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Midterm elections 2022: Education a major issue as Michiganders head to the polls

Education is a key issue as Michigan residents choose between an incumbent Democrat who boasts a record of increase school funding and a Republican challenger who wants parents to have more control over where, what and how children are taught.

Governor Gretchen Whitmer and Tudor Dixon have very different points of view on school safety, private school choice, curriculum, Michigan’s third-grade reading retention law, and more.

Dixon, 45, from Norton Shores, is a political newcomer who left her family’s steel business to become a Conservative commentator. This is his first candidacy for public office.

Whitmer, 51, is a longtime politician who previously served as State Representative, State Senate Minority Leader and Vice Chairman of the Democratic National Committee. She briefly served as the Ingham County District Attorney.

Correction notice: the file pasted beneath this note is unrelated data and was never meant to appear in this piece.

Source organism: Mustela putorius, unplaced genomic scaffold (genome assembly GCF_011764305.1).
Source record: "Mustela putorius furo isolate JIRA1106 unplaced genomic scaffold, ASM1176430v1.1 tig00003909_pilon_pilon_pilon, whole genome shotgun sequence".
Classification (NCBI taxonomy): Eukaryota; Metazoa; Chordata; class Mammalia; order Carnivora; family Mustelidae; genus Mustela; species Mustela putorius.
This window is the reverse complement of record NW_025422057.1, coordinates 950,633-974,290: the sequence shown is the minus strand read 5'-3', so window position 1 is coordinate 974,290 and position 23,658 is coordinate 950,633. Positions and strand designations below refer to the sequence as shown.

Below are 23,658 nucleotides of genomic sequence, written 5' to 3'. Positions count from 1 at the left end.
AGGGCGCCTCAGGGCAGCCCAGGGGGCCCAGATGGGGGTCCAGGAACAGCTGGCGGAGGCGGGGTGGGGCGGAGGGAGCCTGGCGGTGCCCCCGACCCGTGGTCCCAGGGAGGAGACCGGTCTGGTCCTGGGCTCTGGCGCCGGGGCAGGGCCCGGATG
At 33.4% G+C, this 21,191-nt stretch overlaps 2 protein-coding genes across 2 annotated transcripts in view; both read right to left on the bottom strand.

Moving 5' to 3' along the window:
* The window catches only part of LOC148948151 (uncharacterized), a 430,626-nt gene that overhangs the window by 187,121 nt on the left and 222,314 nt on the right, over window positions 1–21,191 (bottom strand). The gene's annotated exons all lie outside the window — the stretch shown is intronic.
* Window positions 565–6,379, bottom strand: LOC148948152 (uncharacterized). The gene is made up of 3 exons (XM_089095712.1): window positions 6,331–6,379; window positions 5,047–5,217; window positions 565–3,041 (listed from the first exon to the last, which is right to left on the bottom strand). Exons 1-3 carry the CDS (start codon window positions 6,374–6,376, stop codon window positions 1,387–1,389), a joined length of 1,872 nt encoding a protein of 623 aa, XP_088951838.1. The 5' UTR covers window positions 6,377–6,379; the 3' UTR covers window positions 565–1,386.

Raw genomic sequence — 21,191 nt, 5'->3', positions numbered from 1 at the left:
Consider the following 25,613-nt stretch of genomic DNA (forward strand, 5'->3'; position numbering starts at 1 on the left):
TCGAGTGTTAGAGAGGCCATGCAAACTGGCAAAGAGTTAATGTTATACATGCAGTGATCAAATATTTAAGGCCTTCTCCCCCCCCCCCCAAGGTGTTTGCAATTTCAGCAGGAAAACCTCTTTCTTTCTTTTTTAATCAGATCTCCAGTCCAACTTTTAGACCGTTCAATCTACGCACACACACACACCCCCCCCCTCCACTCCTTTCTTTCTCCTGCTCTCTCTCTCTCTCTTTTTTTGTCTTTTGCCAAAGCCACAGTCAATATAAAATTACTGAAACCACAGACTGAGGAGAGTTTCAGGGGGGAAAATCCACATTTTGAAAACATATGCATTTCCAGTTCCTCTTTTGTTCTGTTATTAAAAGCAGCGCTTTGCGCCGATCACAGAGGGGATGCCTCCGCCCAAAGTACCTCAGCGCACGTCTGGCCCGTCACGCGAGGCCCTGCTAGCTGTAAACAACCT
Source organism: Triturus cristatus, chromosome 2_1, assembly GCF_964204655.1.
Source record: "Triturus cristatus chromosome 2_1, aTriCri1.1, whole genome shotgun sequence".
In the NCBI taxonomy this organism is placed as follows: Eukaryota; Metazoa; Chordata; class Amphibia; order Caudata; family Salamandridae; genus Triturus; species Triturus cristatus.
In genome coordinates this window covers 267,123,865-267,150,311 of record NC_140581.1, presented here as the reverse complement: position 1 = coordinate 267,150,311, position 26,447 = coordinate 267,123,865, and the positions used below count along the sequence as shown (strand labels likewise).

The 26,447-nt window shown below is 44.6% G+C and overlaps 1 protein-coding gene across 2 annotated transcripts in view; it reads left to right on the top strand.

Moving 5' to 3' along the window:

Whoever is elected will shape the education of 1.4 million public school children over the next four years.

Yet the victor’s power over education will be limited. In Michigan, the top education official is chosen by an elected school board, not the governor. The governor can influence education through messaging and by negotiating school programs in or out of the state school aid budget.

“Education is very much on the minds of voters,” said Jenna Bednar, professor of political science and public policy at the University of Michigan. “I won’t say it trumps the economic issues, but I hear a lot of voices from voters, especially parents. As frustrated as they have been during the pandemic, they have also come to realize that it is very difficult work for teachers, and teachers are in a very difficult position.

Dixon and Whitmer also seem to be aware of this, as they campaigned on the need for more funding for schools and more individual tutors.

The election comes at a crucial time as the state recovers from a pandemic that has reduced learning opportunities for students, reduced test scores and increased the need for mental health services in schools.

Many other local, state and federal offices are on the ballot. Eight candidates are vying for two seats on the state board of education.

The Pthe clubs are open until 8 p.m..

Tracie Mauriello covers state education policy for Chalkbeat Detroit and Bridge Michigan. Contact her at [email protected]



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